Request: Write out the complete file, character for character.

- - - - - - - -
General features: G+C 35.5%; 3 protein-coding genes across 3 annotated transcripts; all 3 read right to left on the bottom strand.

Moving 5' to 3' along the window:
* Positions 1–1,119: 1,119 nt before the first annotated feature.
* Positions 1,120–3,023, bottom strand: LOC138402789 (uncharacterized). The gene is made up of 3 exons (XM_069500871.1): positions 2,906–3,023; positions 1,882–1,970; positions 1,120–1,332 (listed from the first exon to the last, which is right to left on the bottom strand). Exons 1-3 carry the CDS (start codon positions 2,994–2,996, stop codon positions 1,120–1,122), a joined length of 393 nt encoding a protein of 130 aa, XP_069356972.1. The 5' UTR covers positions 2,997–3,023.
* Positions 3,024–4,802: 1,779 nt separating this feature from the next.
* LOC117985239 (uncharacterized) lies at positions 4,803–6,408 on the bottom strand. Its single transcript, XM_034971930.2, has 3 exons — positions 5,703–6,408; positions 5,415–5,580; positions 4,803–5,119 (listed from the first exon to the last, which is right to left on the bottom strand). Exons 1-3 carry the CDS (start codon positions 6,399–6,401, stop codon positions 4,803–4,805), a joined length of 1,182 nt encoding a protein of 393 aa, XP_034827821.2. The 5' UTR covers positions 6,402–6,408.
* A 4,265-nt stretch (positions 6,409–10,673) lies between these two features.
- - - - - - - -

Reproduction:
General features: G+C 35.5%; 3 protein-coding genes across 3 annotated transcripts; all 3 read right to left on the bottom strand.

Moving 5' to 3' along the window:
* Positions 1–1,119: 1,119 nt before the first annotated feature.
* Positions 1,120–3,023, bottom strand: LOC138402789 (uncharacterized). The gene is made up of 3 exons (XM_069500871.1): positions 2,906–3,023; positions 1,882–1,970; positions 1,120–1,332 (listed from the first exon to the last, which is right to left on the bottom strand). Exons 1-3 carry the CDS (start codon positions 2,994–2,996, stop codon positions 1,120–1,122), a joined length of 393 nt encoding a protein of 130 aa, XP_069356972.1. The 5' UTR covers positions 2,997–3,023.
* Positions 3,024–4,802: 1,779 nt separating this feature from the next.
* LOC117985239 (uncharacterized) lies at positions 4,803–6,408 on the bottom strand. Its single transcript, XM_034971930.2, has 3 exons — positions 5,703–6,408; positions 5,415–5,580; positions 4,803–5,119 (listed from the first exon to the last, which is right to left on the bottom strand). Exons 1-3 carry the CDS (start codon positions 6,399–6,401, stop codon positions 4,803–4,805), a joined length of 1,182 nt encoding a protein of 393 aa, XP_034827821.2. The 5' UTR covers positions 6,402–6,408.
* A 4,265-nt stretch (positions 6,409–10,673) lies between these two features.